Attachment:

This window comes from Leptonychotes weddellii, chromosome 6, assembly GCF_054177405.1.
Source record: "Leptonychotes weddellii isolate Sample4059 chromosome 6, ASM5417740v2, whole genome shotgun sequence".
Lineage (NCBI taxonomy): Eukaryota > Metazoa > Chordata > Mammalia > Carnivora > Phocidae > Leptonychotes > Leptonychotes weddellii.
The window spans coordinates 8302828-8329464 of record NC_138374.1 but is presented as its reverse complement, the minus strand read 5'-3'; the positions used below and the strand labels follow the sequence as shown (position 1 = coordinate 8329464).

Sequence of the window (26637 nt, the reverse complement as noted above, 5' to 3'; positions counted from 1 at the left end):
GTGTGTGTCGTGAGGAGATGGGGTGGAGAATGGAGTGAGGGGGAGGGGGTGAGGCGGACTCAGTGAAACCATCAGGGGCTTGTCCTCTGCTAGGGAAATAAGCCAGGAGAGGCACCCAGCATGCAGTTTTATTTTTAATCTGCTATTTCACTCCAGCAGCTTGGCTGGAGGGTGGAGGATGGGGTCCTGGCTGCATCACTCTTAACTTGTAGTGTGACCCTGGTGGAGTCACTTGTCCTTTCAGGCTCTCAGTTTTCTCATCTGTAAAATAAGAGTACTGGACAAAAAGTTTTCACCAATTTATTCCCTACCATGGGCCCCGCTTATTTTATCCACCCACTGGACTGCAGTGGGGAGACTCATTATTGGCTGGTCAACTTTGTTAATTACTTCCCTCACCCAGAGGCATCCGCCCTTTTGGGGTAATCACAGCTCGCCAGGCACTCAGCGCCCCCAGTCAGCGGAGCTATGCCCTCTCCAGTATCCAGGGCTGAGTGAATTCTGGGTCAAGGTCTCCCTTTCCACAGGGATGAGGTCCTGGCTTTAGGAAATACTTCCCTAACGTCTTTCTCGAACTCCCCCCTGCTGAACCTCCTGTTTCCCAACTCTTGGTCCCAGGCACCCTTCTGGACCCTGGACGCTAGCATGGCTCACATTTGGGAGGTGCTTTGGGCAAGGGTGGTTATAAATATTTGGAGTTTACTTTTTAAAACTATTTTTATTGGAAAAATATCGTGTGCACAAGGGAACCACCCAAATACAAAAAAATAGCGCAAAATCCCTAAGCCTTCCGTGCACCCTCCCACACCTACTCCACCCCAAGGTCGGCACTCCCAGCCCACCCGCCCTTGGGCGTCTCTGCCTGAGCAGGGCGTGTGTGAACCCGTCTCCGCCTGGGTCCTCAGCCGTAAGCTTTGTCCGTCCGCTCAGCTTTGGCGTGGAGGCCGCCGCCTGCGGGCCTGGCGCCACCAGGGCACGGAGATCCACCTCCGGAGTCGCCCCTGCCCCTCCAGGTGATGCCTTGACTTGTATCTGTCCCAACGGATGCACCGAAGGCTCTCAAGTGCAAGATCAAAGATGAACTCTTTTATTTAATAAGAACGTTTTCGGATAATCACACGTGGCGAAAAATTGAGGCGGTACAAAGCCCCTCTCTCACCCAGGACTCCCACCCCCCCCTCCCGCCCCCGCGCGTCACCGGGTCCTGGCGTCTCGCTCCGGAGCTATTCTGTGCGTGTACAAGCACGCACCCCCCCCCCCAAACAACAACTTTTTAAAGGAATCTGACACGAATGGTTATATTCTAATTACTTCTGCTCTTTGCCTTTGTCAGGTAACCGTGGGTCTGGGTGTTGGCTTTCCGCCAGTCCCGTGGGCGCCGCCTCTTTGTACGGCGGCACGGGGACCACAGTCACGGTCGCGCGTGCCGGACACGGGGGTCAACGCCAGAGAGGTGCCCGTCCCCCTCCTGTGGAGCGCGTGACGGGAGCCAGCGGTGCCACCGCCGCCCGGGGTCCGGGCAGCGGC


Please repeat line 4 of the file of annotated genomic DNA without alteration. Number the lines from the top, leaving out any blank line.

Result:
The window spans coordinates 8302828-8329464 of record NC_138374.1 but is presented as its reverse complement, the minus strand read 5'-3'; the positions used below and the strand labels follow the sequence as shown (position 1 = coordinate 8329464).